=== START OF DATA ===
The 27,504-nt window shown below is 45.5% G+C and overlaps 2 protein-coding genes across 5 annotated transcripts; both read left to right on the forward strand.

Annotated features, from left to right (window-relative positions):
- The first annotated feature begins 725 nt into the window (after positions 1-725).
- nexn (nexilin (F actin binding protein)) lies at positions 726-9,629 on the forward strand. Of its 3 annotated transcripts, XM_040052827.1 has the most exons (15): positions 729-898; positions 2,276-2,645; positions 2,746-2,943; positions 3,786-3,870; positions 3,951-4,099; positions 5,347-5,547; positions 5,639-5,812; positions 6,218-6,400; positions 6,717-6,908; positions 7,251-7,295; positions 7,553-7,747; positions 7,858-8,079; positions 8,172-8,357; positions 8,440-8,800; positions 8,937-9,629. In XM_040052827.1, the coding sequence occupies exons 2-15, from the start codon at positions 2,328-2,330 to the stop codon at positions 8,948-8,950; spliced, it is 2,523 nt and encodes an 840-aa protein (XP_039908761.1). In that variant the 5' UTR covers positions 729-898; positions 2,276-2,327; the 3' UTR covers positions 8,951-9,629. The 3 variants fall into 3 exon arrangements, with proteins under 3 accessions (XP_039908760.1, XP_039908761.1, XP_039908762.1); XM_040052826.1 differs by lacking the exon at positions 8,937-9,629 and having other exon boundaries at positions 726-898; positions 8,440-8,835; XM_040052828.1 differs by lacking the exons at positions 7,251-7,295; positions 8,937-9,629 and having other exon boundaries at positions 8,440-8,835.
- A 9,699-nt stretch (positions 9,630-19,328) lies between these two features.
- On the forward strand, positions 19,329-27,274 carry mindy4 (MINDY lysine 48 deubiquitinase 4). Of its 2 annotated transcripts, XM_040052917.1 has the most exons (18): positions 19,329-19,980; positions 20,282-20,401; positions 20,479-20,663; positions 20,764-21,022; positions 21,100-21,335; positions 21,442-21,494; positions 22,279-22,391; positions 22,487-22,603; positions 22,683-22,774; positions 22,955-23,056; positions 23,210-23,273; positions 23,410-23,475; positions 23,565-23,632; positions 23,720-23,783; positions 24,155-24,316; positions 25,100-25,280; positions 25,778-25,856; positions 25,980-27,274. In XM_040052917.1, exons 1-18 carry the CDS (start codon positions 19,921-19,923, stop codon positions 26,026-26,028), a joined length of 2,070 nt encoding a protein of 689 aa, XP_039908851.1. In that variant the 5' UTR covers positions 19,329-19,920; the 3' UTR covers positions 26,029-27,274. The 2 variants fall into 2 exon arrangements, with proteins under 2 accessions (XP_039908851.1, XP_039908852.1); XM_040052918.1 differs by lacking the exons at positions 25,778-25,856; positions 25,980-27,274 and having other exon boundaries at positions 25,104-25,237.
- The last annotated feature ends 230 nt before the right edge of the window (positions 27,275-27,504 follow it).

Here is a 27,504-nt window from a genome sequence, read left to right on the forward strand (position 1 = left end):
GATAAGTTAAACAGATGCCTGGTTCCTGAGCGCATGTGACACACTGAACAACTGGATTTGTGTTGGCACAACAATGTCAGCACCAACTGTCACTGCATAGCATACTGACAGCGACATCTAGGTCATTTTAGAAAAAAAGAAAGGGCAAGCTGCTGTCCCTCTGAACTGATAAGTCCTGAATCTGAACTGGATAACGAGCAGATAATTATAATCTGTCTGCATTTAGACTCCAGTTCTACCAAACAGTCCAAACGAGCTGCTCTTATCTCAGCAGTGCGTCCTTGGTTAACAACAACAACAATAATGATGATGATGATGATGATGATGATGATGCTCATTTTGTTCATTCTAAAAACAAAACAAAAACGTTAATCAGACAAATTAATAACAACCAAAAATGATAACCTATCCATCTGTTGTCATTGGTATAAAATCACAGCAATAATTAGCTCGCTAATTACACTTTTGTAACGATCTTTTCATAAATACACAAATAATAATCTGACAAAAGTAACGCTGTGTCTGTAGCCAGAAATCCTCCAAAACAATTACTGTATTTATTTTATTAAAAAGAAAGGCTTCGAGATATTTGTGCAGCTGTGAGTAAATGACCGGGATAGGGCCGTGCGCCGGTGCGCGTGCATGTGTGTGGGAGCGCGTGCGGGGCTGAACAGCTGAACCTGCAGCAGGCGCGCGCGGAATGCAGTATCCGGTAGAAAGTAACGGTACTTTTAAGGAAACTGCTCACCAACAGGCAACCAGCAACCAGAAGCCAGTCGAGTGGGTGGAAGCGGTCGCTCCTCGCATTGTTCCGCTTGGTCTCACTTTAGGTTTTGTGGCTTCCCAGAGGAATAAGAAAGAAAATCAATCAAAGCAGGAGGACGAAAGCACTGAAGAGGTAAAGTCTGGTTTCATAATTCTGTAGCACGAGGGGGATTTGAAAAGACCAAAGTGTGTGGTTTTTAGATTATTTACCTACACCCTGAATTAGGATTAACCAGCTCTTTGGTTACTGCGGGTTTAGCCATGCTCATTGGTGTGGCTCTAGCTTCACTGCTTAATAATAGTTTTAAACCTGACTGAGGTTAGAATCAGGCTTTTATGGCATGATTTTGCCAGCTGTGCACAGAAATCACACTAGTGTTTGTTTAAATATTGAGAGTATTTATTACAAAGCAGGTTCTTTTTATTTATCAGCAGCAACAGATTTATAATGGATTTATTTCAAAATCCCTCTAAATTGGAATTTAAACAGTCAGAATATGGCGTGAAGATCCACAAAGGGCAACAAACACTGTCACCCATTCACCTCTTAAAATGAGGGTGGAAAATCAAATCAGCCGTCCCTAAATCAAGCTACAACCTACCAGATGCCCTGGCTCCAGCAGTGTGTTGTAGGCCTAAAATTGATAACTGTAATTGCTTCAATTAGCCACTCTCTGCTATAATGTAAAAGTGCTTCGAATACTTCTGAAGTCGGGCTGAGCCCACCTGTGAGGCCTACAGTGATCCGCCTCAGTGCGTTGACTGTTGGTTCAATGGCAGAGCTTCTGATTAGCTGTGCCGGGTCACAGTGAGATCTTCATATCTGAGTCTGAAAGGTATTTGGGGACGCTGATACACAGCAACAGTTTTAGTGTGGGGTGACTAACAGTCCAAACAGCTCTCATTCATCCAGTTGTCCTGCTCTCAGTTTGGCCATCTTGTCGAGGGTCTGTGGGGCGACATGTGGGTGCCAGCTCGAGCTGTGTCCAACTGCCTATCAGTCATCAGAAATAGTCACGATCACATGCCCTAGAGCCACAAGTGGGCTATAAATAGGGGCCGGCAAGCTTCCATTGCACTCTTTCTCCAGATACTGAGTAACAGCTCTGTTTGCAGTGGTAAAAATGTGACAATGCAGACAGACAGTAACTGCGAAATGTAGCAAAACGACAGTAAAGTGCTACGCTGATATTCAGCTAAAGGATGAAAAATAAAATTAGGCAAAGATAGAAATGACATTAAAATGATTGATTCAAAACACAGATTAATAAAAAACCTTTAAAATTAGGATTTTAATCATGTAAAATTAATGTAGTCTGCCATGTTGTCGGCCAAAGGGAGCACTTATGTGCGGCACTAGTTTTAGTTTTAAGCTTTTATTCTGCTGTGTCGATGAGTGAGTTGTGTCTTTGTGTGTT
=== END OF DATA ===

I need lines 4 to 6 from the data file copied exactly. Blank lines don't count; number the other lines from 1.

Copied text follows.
- nexn (nexilin (F actin binding protein)) lies at positions 726-9,629 on the forward strand. Of its 3 annotated transcripts, XM_040052827.1 has the most exons (15): positions 729-898; positions 2,276-2,645; positions 2,746-2,943; positions 3,786-3,870; positions 3,951-4,099; positions 5,347-5,547; positions 5,639-5,812; positions 6,218-6,400; positions 6,717-6,908; positions 7,251-7,295; positions 7,553-7,747; positions 7,858-8,079; positions 8,172-8,357; positions 8,440-8,800; positions 8,937-9,629. In XM_040052827.1, the coding sequence occupies exons 2-15, from the start codon at positions 2,328-2,330 to the stop codon at positions 8,948-8,950; spliced, it is 2,523 nt and encodes an 840-aa protein (XP_039908761.1). In that variant the 5' UTR covers positions 729-898; positions 2,276-2,327; the 3' UTR covers positions 8,951-9,629. The 3 variants fall into 3 exon arrangements, with proteins under 3 accessions (XP_039908760.1, XP_039908761.1, XP_039908762.1); XM_040052826.1 differs by lacking the exon at positions 8,937-9,629 and having other exon boundaries at positions 726-898; positions 8,440-8,835; XM_040052828.1 differs by lacking the exons at positions 7,251-7,295; positions 8,937-9,629 and having other exon boundaries at positions 8,440-8,835.
- A 9,699-nt stretch (positions 9,630-19,328) lies between these two features.
- On the forward strand, positions 19,329-27,274 carry mindy4 (MINDY lysine 48 deubiquitinase 4). Of its 2 annotated transcripts, XM_040052917.1 has the most exons (18): positions 19,329-19,980; positions 20,282-20,401; positions 20,479-20,663; positions 20,764-21,022; positions 21,100-21,335; positions 21,442-21,494; positions 22,279-22,391; positions 22,487-22,603; positions 22,683-22,774; positions 22,955-23,056; positions 23,210-23,273; positions 23,410-23,475; positions 23,565-23,632; positions 23,720-23,783; positions 24,155-24,316; positions 25,100-25,280; positions 25,778-25,856; positions 25,980-27,274. In XM_040052917.1, exons 1-18 carry the CDS (start codon positions 19,921-19,923, stop codon positions 26,026-26,028), a joined length of 2,070 nt encoding a protein of 689 aa, XP_039908851.1. In that variant the 5' UTR covers positions 19,329-19,920; the 3' UTR covers positions 26,029-27,274. The 2 variants fall into 2 exon arrangements, with proteins under 2 accessions (XP_039908851.1, XP_039908852.1); XM_040052918.1 differs by lacking the exons at positions 25,778-25,856; positions 25,980-27,274 and having other exon boundaries at positions 25,104-25,237.